Society for Social Work and Research

Sixteenth Annual Conference Research That Makes A Difference: Advancing Practice and Shaping Public Policy
11-15 January 2012 I Grand Hyatt Washington I Washington, DC

17058 Working with Military Families and Children In School-Based Settings In Los Angeles County

Thursday, January 12, 2012: 4:30 PM
Wilson (Grand Hyatt Washington)
* noted as presenting author
Deborah Johnson-Hayes, LCSW, Private Practice & Doctoral Candidate, Private Practice, Los Angeles, CA
Susan Shershow, LCSW, Lcsw, Private Practice, Los Angeles, CA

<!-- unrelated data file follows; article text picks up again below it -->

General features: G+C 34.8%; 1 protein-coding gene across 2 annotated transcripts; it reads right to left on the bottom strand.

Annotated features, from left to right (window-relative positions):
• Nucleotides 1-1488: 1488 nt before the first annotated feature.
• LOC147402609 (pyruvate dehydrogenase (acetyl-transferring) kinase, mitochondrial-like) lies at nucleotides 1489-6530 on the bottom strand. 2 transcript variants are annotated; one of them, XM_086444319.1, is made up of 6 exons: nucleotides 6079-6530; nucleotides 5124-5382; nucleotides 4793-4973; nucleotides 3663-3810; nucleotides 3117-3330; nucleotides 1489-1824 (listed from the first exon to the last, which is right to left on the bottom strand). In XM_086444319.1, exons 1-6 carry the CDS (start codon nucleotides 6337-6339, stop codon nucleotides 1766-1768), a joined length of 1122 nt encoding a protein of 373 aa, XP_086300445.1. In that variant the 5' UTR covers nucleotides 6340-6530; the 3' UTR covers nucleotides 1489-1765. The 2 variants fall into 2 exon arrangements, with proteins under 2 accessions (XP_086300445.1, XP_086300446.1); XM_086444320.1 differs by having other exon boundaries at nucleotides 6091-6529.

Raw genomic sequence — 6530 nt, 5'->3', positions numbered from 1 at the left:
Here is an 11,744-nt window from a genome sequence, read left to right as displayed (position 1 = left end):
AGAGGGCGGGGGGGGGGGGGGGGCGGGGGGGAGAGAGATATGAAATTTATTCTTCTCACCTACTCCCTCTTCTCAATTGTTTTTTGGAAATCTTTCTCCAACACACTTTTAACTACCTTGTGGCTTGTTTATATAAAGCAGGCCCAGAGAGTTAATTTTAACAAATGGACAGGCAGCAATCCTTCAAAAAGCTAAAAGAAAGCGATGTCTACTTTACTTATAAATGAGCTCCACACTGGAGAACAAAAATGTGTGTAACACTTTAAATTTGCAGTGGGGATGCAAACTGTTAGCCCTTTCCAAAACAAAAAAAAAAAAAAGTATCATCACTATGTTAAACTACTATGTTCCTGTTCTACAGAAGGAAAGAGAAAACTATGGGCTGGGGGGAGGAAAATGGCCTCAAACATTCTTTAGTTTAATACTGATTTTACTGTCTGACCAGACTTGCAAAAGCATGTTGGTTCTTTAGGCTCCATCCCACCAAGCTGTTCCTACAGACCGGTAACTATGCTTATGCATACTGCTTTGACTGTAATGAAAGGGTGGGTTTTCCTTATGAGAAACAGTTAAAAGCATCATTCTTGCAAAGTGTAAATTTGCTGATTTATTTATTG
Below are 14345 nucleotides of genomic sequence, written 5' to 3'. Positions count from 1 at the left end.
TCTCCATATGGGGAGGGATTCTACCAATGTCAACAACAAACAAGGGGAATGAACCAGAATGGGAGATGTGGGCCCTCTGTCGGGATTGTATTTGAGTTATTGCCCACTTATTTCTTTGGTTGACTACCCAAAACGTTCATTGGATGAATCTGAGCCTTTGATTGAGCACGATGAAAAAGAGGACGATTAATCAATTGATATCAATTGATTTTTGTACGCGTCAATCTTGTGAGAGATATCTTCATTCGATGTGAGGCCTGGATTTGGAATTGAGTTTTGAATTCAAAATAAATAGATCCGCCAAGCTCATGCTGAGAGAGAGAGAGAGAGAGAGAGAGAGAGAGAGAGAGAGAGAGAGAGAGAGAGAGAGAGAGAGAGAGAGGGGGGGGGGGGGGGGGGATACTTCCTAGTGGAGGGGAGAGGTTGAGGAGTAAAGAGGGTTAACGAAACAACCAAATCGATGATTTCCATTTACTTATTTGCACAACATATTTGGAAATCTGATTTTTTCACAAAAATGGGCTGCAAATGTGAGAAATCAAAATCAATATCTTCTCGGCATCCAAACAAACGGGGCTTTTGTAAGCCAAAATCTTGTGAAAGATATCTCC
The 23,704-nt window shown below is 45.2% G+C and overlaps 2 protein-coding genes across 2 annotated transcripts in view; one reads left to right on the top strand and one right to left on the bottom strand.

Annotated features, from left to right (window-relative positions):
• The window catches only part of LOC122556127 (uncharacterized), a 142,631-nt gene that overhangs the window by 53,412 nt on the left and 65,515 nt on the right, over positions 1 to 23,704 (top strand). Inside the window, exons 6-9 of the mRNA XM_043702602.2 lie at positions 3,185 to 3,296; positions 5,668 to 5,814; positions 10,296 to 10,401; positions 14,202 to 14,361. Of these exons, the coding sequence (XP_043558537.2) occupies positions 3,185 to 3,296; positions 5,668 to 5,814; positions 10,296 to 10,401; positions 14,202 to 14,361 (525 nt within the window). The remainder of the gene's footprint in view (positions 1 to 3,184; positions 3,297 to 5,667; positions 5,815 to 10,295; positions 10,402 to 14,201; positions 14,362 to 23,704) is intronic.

Background and Purpose: Of the approximately 1.25 million school age military children in the United States, the vast majority attend public schools. In fact, military children attend schools in more than 600 public school districts in 47 states and DC. Even in communities with few major military installations, such as Los Angeles, high concentrations of National Guard and Reserve servicemembers in the general population result in high concentrations of military-affected families living in the area and subsequently, military-affected children attending public schools. Operation Enduring Freedom (OEF) in Afghanistan and Operation Iraqi Freedom (OIF) in Iraq have deployed an unprecedented number of Guard and Reservists to the battlefield, exposing military families to the well-documented stressors associated with multiple deployments. School districts across the country experience the effects of deployments in the classroom, as children affected by military service struggle with challenges associated with a parent's deployment. Recognizing these challenges, the Los Angeles Unified School District developed the Military Children's Program within its School Mental Health Unit to address the social, behavioral, and academic impact associated with children having a parent or family member in military service. In addition, the program aimed to benefit the younger siblings of school age students through supportive services provided to the family. Methods: The Military Children's Program was designed to address the challenges of children and families impacted by military service and function as a specialized support, intervention, and referral unit for families experiencing challenges. Developed over the course of 3 years, from 2007 to 2010, the program sought to ascertain the needs and best methods to serve military families with a special focus on building resiliency through age-appropriate interventions. The program responded to challenges faced by military children and families by providing consultation, professional development opportunities, education and information, resource finding and referral, case management, and individual and group support for students and their caregivers. Results: Education and training was successful in raising awareness among school support staff and practitioners from community agencies and organizations of the needs and challenges for military connected children. Children's skill-building groups proved efficacious in decreasing the sense of isolation often experienced by children of a deployed parent. Advocacy and referrals for special needs families experiencing difficulties navigating TRICARE and other military-related services was especially valued by participants. Conclusions and Implications: Schools are a central location where the needs of many families emerge as children and families access school-based resources daily. Findings suggest that a low-cost model of mental health service provision through schools can be an effective and efficient way to meet the needs of thousands of children affected by a family member's deployment to OEF/OIF. Taken together, the families of Guard and Reserve servicemembers and those of the thousands of active-duty personnel who live off-base (70%+), public schools have large populations of children affected by military service who are often unidentified. Public school leadership would be remiss to ignore this unique opportunity understand and address the unique needs of children and families impacted by military service.